I wish now I had the time before I go away for a few days to post all the stories I had piled up about school systems across America in deep financial (and social) trouble due largely to the cost of educating immigrant children whose needs are enormous. I was planning a big post on the ‘towers of babel’ problem and wish now I had posted them individually.
Here is one, at the Nashville Scene (considered a far-Left publication) entitled: As Nashville’s immigrant population grows, Metro public schools are straining at the seams that just came in this morning and will leave it to you to read.
The Nashville public school system is deteriorating as it struggles to educate students speaking 38 languages (we have actually seen some school systems with more than that number of languages) and who come from impoverished immigrant homes, while Nashville citizens who can afford it, are pulling their kids out of the public schools.
And as readers here know, Catholic Charities is busy, busy, busy bringing more refugees into Nashville.
Here is just a bit of the Nashville Scene story:
Mishell [the immigrant star of the story---ed] attends Overton High School, considered one of the entry points for Nashville’s immigrant population into the public school system, and hence into American life. It’s a stone’s throw from tony private Franklin Road Academy, and just three minutes from the governor’s mansion.
But it might as well be in another country. The school is bursting at the seams, and a staggering 70 percent of its student body — that’s 7 out of every 10 kids — comes from a low-income family.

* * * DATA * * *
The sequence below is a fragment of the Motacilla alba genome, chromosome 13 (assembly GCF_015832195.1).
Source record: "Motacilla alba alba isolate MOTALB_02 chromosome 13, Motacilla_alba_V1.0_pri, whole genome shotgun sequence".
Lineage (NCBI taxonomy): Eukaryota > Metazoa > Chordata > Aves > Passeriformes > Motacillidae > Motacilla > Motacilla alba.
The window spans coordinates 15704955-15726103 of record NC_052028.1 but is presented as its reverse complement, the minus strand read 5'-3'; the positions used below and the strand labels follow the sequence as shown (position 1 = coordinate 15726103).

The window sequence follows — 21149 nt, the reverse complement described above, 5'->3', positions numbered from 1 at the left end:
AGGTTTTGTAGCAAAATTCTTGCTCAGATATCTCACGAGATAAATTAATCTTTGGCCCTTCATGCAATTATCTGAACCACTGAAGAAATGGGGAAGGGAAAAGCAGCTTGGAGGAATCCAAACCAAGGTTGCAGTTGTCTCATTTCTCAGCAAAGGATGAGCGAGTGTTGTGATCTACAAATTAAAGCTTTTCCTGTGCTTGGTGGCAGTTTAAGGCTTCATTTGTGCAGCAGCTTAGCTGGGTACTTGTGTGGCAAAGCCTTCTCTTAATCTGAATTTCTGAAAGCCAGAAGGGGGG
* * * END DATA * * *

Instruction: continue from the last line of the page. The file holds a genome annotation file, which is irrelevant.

That hurdle is compounded by a vast communications gap. At Overton, which serves South Nashville’s sprawling mix of immigrant cultures, some 38 separate languages are spoken. At nearby high schools Glencliff and Antioch, according to the state report card, more than 1 in 6 students are trying to learn English while speaking another language at home.
For new readers we have an entire category (74 previous posts!) on the problems Nashville has had going back years as a preferred refugee resettlement site. I find reader shocked to learn that Nashville is so far gone, it is such an unlikely place for massive demographic change.
Photos: I am sure there are more I could post of those responsible for the travesty Nashville’s public school system faces, but I am running out of time before I go away—be back Monday (the 20th) to post your comments.